deny such obligation, generally agree that when private property is taken
for public use, it can be taken only for reasons of "public utility."48
44. Id. at 688.
45. Foighel, Nationalization 76 (1957).
46. Pennsylvania Coal Co. v. Mahon, 260 U.S. 393, 416 (1922).
47. "The poverty of a country or its asserted inability to pay may not be set up as a
defense to international responsibility." Harvard Preliminary Draft at 79.
"The payment of adequate compensation, including reasonably anticipated profits, would
serve as a useful deterrent to nationalizations as there would be no financial gain to the
State, and therefore less incentive to nationalize." Olmstead, Nationalization of Foreign
Property Interests, Particularly Those Subject to Agreements with the State, 32 N.Y.U.
L. Rev. 1122, 1134 (1957)..
48. "The first of the conditions, laid down by international law, which must be
fulfilled to render a taking in the exercise of eminent domain an internationally legal
expropriation, as contradistinguished from an internationally illegal confiscation, is that the
expropriation must be for reasons of public utility." Kunz, The Mexican Expropriations, 17
N.Y.U.L. Rev. 327, 351 (1940). (Italics omitted.)
Recent treaties entered into by the United States (such as those with the
Netherlands and with Korea) have incorporated such a requirement with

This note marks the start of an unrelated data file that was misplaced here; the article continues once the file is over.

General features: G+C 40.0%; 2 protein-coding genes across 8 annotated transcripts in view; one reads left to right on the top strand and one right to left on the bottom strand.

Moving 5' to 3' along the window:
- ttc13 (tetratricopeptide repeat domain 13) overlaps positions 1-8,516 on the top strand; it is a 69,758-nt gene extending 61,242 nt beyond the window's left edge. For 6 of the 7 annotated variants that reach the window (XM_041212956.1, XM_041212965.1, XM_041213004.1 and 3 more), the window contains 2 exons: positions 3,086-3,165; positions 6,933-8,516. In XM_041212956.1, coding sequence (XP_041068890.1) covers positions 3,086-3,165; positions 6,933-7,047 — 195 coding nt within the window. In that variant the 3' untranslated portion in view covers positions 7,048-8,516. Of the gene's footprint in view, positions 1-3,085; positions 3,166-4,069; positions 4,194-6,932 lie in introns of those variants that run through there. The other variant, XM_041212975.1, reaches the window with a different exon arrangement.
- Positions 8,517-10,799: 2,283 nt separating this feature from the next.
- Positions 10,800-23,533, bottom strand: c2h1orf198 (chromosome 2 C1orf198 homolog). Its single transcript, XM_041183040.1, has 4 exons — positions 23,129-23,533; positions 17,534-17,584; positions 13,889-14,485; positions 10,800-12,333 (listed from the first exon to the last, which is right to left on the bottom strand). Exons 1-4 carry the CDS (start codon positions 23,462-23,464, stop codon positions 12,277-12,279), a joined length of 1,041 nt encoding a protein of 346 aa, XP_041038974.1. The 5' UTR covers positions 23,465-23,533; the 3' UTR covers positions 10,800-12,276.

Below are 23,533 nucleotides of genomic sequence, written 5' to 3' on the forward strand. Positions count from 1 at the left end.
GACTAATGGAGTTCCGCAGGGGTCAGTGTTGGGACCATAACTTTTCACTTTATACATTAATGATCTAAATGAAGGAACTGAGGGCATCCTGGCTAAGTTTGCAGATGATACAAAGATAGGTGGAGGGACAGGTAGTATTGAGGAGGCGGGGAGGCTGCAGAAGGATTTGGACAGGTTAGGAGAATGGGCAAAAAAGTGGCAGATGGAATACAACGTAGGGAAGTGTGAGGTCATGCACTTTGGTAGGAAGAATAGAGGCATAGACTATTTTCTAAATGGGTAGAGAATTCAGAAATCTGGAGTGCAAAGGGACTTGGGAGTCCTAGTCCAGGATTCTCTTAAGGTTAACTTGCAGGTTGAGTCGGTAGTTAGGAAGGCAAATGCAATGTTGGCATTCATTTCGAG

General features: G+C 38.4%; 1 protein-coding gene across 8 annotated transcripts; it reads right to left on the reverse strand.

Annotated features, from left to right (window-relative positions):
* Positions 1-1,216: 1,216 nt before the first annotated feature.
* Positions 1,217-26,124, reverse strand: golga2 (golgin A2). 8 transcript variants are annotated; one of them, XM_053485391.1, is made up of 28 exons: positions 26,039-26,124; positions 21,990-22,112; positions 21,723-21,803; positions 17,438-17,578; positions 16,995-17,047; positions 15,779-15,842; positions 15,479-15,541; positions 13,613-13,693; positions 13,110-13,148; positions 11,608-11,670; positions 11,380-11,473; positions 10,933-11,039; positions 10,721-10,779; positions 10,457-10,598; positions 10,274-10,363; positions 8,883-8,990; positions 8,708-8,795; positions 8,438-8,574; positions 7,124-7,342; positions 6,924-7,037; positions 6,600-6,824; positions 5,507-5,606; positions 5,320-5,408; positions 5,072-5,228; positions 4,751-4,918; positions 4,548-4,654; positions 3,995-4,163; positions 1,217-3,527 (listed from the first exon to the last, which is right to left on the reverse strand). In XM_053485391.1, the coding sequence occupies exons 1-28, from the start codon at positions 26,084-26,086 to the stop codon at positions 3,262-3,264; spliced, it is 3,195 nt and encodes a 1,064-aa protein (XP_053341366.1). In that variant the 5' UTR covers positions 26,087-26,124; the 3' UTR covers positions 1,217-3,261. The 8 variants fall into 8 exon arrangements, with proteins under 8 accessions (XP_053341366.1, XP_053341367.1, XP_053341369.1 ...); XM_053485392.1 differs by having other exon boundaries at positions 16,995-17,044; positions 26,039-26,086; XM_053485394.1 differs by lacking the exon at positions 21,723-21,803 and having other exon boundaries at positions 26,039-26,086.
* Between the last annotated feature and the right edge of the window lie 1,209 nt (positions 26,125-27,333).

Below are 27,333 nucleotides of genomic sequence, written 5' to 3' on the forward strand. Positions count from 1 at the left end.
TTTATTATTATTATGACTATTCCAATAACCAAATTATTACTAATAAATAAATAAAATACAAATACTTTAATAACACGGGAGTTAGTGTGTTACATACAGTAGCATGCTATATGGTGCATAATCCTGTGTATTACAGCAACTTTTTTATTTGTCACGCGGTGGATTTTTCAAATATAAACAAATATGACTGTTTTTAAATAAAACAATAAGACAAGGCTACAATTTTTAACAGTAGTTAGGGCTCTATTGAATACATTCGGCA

provisions to the effect that property of the other's nationals shall not
be taken "except for a public interest (purpose).""
Some have attempted to minimize the value of this concept. Herz,
for example, has asserted that there is no relevant distinction between
cases of real public utility and mere arbitrary acts; that international
law does not contain its own definition of "public use," but leaves it
to the expropriating State to judge what it considers useful for the welfare
of its people. 50
However, the fact that a concept lacks precise definition does not
necessarily result in its becoming completely meaningless or without
value. If, for example, an expropriation were submitted to an
international tribunal for a determination of the question as to whether the
property expropriated was taken for reasons of public utility, the tribunal
would not be prevented from resolving the issue merely because no
ideally satisfactory definition of "public utility" exists. An exact
definition is neither possible nor necessary. Municipal tribunals throughout the
world daily interpret and apply such seemingly amorphous concepts as
"good faith," "reasonable man," "due process," and the like, although
it would be difficult to define these phrases with any absolute degree of
Furthermore, States, like individuals, are not influenced in their
conduct solely by the threatened possibility of judicial sanctions. Public
opinion is also a powerful factor influencing the conduct of sovereigns
as well as subjects. And the common judgment of mankind would have
little difficulty in distinguishing a bona fide expropriation pro bono